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Clay Calvert
Year Graduated: 1991
Title: Distinguished Professor, University of Florida
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Stephen Clayton



Stephen Clayton

Attorney, Stephen Clayton Law in Piedmont, Calif.
Area of Practice: International Law
Year Graduated: 1977

Stephen Clayton's career has been truly global. His work with international business transactions has taken him all over the world; he has lived and worked in Japan and the United Kingdom and has traveled to countries as diverse as China, Korea, Taiwan, India, Australia, Saudi Arabia, Russia, Switzerland, Belgium, Scotland, Canada, Venezuela, and Indonesia, among others. Over the course of his career, Mr. Clayton has gained expertise in the Foreign Corrupt Practices Act (FCPA) and international anti-corruption. Now, as a solo practitioner based in Piedmont, Calif., Mr. Clayton provides consulting and legal services related to those areas of law. Mr. Clayton's interest in international issues began well before law school. As an undergraduate at University of the Pacific, he chose to major in International Studies and spent two years studying abroad, one in Bangalore, India and one in Tokyo, Japan. "I had a longstanding interest in international issues, really in different cultures, and I wanted to keep that up as part of my life," he explains.

When he decided to go to law school after college, Mr. Clayton chose McGeorge School of Law. Although McGeorge's international law program was not then as strongly developed as it is today, the school did offer a few classes in the subject, and Mr. Clayton took every one that was offered, including International Commercial Law, Public International Law, International Moot Court and Moot Court Honors Board, and Comparative European Law, which was taught by a visiting professor from Poland. While a student at McGeorge, Mr. Clayton relaxed by playing in a rock band with some of his fellow students. He also worked for his uncle's law firm in Sacramento, doing legal research and motion work in various areas of law. Interestingly, now-Supreme Court Justice Anthony Kennedy's father worked in the same offices, and Justice Kennedy himself had worked there for a time as well, so Mr. Clayton's phone at the office had "Anthony Kennedy" on the nameplate.

After Mr. Clayton received his J.D. and passed the California bar exam in 1977, he continued to work at his uncle's law office. By the time he left the firm in 1980 to pursue a Master of Laws (LL.M.) in Asian Law at the University of Washington, he had gained a great deal of commercial litigation and trial experience. As an LL.M. student, Mr. Clayton studied comparative law with a small group of students, about half of whom were from Japan, a quarter from other countries in Asia — including Korea, Taiwan, China, and Indonesia — and a quarter from the United States.

When Mr. Clayton finished his LL.M. coursework, he accepted a job as a foreign lawyer with Yuasa and Hara International Law and Patent Office in Tokyo. His work at Yuasa and Hara focused on international commercial law, intellectual property law, corporate law, tax law, and litigation. Mr. Clayton guided his clients, made up of Japanese and foreign companies, through international transactions. Although he was sometimes called upon to edit documents that Japanese lawyers had written in English, he was also able to use the Japanese language skills that he had cultivated as a student. "When I lived in Japan, I used Japanese all the time," he says. "I could meet clients and do whole transactions in Japanese."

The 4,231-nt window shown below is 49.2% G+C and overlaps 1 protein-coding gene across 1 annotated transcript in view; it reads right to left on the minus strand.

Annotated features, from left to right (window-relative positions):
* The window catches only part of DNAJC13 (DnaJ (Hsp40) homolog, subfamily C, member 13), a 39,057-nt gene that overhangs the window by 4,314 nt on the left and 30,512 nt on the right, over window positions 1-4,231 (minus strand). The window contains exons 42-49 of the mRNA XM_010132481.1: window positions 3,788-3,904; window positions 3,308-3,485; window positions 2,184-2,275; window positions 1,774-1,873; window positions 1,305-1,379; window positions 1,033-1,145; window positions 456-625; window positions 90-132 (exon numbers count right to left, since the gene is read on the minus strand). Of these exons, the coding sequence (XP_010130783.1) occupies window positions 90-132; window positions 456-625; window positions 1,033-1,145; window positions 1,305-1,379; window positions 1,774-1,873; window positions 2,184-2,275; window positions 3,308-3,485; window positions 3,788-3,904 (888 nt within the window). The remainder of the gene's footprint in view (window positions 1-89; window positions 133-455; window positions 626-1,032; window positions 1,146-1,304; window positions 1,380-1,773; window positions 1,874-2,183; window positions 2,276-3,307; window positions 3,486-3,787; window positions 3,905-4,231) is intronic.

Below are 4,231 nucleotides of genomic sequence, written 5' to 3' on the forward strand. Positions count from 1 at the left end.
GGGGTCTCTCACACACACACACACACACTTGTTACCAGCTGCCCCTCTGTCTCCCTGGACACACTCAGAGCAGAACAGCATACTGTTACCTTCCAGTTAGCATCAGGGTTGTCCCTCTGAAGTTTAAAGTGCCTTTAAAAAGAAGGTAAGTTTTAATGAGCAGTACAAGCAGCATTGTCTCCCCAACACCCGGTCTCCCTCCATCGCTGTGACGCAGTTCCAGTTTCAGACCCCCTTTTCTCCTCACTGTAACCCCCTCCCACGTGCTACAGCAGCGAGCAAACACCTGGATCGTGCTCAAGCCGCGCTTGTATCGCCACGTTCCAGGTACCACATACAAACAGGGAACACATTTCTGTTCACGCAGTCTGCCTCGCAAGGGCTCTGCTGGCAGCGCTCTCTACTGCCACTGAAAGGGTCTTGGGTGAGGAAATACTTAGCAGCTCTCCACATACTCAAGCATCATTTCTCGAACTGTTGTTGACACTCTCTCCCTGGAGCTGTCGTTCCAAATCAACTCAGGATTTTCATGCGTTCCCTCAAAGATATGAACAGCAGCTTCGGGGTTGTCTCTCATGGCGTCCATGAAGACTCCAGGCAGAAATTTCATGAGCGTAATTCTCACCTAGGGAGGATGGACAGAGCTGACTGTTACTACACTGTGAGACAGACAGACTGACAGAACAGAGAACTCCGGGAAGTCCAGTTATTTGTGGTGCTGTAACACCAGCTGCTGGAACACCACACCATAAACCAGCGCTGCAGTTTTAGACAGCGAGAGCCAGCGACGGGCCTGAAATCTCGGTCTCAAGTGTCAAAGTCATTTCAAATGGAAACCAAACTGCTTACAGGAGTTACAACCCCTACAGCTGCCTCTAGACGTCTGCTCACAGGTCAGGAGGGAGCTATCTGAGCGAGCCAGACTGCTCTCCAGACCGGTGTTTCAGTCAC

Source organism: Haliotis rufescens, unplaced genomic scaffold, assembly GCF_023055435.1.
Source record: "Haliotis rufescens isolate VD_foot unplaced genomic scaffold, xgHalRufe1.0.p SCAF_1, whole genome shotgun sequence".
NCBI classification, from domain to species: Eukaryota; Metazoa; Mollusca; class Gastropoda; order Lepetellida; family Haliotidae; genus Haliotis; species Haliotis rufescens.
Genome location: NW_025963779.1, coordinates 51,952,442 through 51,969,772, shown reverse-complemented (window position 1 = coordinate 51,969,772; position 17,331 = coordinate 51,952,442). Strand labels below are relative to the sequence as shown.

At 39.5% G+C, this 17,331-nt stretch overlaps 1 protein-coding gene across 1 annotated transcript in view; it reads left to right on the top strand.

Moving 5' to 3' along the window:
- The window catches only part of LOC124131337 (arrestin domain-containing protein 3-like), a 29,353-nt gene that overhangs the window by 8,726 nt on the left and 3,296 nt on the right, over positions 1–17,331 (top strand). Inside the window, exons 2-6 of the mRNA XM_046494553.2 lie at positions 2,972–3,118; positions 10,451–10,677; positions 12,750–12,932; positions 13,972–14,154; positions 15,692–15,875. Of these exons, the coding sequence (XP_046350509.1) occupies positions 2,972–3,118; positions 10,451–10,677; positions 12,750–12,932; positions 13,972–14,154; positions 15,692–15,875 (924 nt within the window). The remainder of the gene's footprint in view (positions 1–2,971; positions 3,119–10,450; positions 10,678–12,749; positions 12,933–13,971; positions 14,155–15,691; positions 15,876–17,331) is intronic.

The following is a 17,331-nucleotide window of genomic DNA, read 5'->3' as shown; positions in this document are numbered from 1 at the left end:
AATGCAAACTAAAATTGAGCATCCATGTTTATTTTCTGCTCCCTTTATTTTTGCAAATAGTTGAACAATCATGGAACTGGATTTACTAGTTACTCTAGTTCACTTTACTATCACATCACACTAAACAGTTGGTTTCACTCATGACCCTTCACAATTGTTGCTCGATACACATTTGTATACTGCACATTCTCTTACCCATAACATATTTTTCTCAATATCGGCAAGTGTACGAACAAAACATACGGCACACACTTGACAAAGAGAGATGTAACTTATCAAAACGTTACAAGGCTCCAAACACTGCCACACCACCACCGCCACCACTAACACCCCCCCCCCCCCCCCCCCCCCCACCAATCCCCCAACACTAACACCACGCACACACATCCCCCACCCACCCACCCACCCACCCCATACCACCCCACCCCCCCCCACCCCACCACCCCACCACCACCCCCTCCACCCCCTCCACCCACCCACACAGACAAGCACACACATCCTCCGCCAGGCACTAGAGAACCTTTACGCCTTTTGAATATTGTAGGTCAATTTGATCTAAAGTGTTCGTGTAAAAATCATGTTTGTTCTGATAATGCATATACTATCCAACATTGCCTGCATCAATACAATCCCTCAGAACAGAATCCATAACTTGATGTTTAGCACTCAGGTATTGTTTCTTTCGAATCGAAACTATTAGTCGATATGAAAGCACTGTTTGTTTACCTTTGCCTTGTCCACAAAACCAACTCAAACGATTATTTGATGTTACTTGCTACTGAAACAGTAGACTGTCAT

Living and working in Tokyo, Mr. Clayton received a cultural education equivalent to, or perhaps even greater than, his legal one. For example, he explains, "When you're editing a Japanese lawyer's letter to a client, you're seeing how Japanese lawyers present the facts and law to clients. It was an opportunity to learn a lot about how Japanese lawyers think about the roles of law and business and about how Japanese people view the law and lawyers." Mr. Clayton also noted the difference between the American and Japanese approach to conflicts. Americans, he explains, hire lawyers to help them take their opponents to court, while the Japanese hire lawyers primarily for the purpose of knowing and protecting their rights, rarely resorting to litigation. He observes that Japanese companies had large legal departments and paid attention to contracts and intellectual property rights. "The Japanese are very legalistic, but they're not litigious."

After two and a half years at Yuasa and Hara, Mr. Clayton returned to California to serve as corporate counsel for ComputerLand on international issues, spending one year in-house and another four years as an associate with Helm and Purcell, ComputerLand's outside counsel. His work for ComputerLand involved handling product procurement agreements with American and Asian vendors, foreign franchise agreements, sales of foreign subsidiaries, export licensing, and handling the company's global trademarks.

In 1988, Mr. Clayton left Helm and Purcell to begin a long and distinguished career with Sun Microsystems, Inc., a Silicon Valley-based technology company. Over the course of twenty-two years, Mr. Clayton held seven different titles at Sun: Counsel for the Intercontinental Division (1988–92); Director of the Asian Legal Department (1993–96); Director of the European Legal Department (1996–98); General Counsel for the Network Storage Division (1998–2003); Senior Director of the Products and Technology Law Group (2003–04); Senior Legal Director, Global Business Services (2004–2005); and Senior Director, Anti-Corruption Compliance (2005–10). Most of these positions required extensive travel, and two required him to live abroad. "I was on a plane to Japan less than two weeks after I joined the company to negotiate a major trademark deal ...," Mr. Clayton says. "I was on the ground in Asia every month for the first five years I worked for Sun. I also traveled to Canada, Latin America, and Australia, mostly to negotiate or close transactions but also to set up subsidiaries and establish Sun's presence and distribution channels overseas." Eventually Mr. Clayton moved back to Tokyo with his family so that he could act as Director of Sun's Asian Legal Department.